How might the EU respond to the unprecedented event of a Brexit? Tim Oliver argues that its response will be defined by 5 I’s: ideas, interests, institutions, the international, and individuals. Looking at these 5 I’s also sheds light on various theoretical approaches to understanding Brexit.
How would the rest of the EU respond to a British vote to leave? Would the EU’s approach to a withdrawal be defined by institutional links, opinions of key leaders, economic and security interests, international pressures, or ideas about integration or disintegration? Will it be a mix of these, in which case, which will be the most influential? What should the British government and public look to in order to understand what to expect from the EU? How should academics theorise a Brexit?
We can understand how the EU might respond to a British withdrawal by looking at five I’s: ideas, interests, institutions, the international, and individuals. No one ‘I’ will dominate, and identifying which will dominate more than others will be a key challenge in understanding and applying theoretical approaches to a Brexit.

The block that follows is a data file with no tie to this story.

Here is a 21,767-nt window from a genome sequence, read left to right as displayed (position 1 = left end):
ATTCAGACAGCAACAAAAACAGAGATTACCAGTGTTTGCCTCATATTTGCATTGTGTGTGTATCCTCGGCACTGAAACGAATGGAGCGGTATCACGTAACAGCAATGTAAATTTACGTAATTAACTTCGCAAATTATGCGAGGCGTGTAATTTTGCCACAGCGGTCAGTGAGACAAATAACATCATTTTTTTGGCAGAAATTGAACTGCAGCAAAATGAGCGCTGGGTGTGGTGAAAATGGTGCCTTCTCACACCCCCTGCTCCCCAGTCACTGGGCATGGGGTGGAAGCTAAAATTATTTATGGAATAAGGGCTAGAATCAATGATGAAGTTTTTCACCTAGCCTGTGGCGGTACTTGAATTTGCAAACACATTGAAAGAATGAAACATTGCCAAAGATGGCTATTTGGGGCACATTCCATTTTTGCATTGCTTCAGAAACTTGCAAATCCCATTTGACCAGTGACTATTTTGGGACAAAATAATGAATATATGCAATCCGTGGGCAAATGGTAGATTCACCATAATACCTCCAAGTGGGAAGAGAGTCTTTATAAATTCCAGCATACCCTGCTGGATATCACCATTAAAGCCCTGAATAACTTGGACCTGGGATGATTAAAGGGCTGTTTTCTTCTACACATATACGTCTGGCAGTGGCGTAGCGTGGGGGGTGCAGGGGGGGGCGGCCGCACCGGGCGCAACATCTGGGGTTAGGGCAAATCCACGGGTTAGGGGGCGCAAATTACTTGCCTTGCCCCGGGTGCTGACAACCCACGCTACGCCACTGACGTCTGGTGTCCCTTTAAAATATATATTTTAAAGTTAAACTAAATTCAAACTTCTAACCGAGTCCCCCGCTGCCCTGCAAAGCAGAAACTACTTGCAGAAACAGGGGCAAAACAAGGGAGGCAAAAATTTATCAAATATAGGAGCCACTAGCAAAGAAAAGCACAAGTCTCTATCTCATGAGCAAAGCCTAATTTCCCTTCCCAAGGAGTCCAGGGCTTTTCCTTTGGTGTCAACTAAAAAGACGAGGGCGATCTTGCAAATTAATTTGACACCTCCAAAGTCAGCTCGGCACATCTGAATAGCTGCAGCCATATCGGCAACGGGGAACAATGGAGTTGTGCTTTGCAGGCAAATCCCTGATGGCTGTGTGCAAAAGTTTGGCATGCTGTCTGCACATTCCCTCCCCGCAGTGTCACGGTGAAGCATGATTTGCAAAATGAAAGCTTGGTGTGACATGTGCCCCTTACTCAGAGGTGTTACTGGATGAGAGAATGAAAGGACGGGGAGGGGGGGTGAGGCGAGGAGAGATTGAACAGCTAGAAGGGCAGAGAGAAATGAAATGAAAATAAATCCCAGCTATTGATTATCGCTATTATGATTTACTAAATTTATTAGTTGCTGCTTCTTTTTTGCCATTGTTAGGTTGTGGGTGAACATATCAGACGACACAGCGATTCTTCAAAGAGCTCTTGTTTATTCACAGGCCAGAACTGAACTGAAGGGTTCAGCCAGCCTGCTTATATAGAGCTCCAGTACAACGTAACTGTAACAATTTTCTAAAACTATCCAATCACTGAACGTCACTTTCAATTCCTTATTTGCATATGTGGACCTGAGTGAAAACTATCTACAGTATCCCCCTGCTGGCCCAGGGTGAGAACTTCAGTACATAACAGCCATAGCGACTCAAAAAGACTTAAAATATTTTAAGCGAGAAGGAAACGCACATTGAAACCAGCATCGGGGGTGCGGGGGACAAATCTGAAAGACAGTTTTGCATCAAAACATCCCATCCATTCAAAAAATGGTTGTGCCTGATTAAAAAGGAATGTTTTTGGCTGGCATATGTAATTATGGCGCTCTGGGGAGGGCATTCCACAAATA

A vote to depart completely from the idea of an ‘ever closer union’ would challenge the very idea in an unprecedented way. Will the idea of European disintegration then take hold across the EU as some domino effect sees other governments and their citizens give up on the EU? Or will other EU member states respond in much the same way as they have to many other crises by trying to integrate further? If so, then any new deal with the UK would prioritise EU unity, blocking any UK-EU deal that allows Britain a privileged alternative relationship that could weaken the Union.